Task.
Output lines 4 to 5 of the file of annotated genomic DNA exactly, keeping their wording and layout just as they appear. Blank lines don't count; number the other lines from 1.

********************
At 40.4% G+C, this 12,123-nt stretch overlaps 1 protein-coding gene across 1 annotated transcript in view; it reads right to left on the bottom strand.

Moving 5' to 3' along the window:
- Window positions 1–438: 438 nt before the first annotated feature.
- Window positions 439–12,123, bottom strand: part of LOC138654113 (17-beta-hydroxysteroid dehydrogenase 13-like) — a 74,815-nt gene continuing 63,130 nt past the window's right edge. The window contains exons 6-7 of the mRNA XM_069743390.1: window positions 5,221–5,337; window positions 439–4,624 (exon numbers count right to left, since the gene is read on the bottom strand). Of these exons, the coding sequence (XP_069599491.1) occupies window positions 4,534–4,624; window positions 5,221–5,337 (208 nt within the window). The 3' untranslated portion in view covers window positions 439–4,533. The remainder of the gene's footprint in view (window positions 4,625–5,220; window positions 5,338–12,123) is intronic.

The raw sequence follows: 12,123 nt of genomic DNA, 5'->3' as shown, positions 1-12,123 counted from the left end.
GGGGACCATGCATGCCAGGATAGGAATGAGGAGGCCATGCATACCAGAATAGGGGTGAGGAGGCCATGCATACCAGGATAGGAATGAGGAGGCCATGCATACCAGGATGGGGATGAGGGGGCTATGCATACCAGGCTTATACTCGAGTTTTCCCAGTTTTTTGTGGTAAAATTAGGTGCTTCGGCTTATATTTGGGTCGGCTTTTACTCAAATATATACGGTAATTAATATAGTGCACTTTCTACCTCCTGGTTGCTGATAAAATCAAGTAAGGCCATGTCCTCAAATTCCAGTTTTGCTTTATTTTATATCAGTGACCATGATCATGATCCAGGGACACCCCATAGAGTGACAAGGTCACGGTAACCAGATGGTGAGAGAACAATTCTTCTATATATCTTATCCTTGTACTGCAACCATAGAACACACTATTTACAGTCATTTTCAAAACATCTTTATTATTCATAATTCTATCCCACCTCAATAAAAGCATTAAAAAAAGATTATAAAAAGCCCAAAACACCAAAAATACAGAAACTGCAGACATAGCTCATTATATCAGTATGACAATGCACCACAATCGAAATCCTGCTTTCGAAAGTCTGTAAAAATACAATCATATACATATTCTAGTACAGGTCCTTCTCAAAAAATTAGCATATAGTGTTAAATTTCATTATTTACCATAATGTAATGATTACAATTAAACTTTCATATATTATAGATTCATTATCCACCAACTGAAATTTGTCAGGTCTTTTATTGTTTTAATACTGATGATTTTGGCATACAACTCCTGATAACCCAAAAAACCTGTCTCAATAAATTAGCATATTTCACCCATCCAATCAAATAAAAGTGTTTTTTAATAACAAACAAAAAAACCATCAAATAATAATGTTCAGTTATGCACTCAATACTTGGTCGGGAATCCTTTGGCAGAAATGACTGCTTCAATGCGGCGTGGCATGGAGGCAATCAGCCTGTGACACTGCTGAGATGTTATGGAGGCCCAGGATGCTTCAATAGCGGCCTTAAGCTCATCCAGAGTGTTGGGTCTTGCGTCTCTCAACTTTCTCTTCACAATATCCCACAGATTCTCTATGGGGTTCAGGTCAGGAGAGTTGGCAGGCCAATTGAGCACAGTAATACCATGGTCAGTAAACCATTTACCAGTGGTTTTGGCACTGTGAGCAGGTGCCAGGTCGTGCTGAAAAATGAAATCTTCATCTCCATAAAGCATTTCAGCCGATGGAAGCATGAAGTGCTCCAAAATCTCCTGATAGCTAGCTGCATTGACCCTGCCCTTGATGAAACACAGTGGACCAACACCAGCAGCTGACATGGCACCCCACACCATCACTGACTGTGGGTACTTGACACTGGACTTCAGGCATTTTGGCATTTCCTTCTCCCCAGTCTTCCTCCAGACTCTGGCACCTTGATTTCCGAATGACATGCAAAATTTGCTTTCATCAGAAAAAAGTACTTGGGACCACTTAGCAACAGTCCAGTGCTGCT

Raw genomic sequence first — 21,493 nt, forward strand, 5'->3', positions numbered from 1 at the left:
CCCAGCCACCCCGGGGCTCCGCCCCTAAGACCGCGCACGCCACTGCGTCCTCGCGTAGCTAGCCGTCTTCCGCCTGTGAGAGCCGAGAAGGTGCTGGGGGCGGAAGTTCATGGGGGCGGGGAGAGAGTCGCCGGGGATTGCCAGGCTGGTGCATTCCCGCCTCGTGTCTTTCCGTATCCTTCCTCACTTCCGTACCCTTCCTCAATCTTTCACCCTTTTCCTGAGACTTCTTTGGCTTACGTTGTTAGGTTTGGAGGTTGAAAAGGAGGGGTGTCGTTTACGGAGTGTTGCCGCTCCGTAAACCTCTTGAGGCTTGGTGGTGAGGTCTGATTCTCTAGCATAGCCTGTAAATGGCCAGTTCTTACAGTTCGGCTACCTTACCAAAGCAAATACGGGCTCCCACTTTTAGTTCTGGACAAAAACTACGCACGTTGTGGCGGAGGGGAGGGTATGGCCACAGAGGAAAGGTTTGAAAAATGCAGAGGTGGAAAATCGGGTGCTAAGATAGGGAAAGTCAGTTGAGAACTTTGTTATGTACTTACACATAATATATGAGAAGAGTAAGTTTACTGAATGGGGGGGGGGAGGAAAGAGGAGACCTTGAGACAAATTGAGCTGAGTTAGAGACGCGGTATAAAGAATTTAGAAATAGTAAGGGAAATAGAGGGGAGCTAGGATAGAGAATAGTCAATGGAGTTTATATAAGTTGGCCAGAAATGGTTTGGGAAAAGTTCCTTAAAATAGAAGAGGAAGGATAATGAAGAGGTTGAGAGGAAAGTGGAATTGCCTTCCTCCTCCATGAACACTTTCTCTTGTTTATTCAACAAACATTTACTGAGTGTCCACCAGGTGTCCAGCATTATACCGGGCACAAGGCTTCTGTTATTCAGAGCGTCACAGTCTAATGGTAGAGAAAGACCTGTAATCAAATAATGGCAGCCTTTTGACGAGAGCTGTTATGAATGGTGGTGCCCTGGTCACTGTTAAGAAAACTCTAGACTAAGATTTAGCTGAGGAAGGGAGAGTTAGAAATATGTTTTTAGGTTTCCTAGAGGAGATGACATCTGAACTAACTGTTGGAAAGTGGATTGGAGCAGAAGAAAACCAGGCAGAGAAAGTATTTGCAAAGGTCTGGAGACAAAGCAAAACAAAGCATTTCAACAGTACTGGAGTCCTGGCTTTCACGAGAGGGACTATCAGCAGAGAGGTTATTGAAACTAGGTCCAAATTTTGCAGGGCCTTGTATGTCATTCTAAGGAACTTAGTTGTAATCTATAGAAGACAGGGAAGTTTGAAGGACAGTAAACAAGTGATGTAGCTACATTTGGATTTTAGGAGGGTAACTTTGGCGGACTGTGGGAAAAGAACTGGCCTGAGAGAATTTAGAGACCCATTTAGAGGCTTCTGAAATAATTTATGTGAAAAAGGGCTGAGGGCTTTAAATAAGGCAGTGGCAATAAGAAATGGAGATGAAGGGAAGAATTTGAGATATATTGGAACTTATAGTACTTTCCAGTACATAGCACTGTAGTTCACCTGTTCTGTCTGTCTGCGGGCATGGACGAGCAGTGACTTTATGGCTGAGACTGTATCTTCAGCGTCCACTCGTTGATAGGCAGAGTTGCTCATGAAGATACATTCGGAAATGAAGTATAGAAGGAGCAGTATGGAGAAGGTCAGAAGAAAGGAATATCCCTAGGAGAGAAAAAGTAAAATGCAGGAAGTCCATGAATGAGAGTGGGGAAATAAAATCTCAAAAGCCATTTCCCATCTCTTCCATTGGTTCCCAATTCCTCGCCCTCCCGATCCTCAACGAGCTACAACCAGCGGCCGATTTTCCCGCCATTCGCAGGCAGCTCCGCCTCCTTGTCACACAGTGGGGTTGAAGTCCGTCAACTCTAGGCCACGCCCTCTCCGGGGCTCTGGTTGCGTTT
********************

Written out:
- Window positions 439–12,123, bottom strand: part of LOC138654113 (17-beta-hydroxysteroid dehydrogenase 13-like) — a 74,815-nt gene continuing 63,130 nt past the window's right edge. The window contains exons 6-7 of the mRNA XM_069743390.1: window positions 5,221–5,337; window positions 439–4,624 (exon numbers count right to left, since the gene is read on the bottom strand). Of these exons, the coding sequence (XP_069599491.1) occupies window positions 4,534–4,624; window positions 5,221–5,337 (208 nt within the window). The 3' untranslated portion in view covers window positions 439–4,533. The remainder of the gene's footprint in view (window positions 4,625–5,220; window positions 5,338–12,123) is intronic.

The raw sequence follows: 12,123 nt of genomic DNA, 5'->3' as shown, positions 1-12,123 counted from the left end.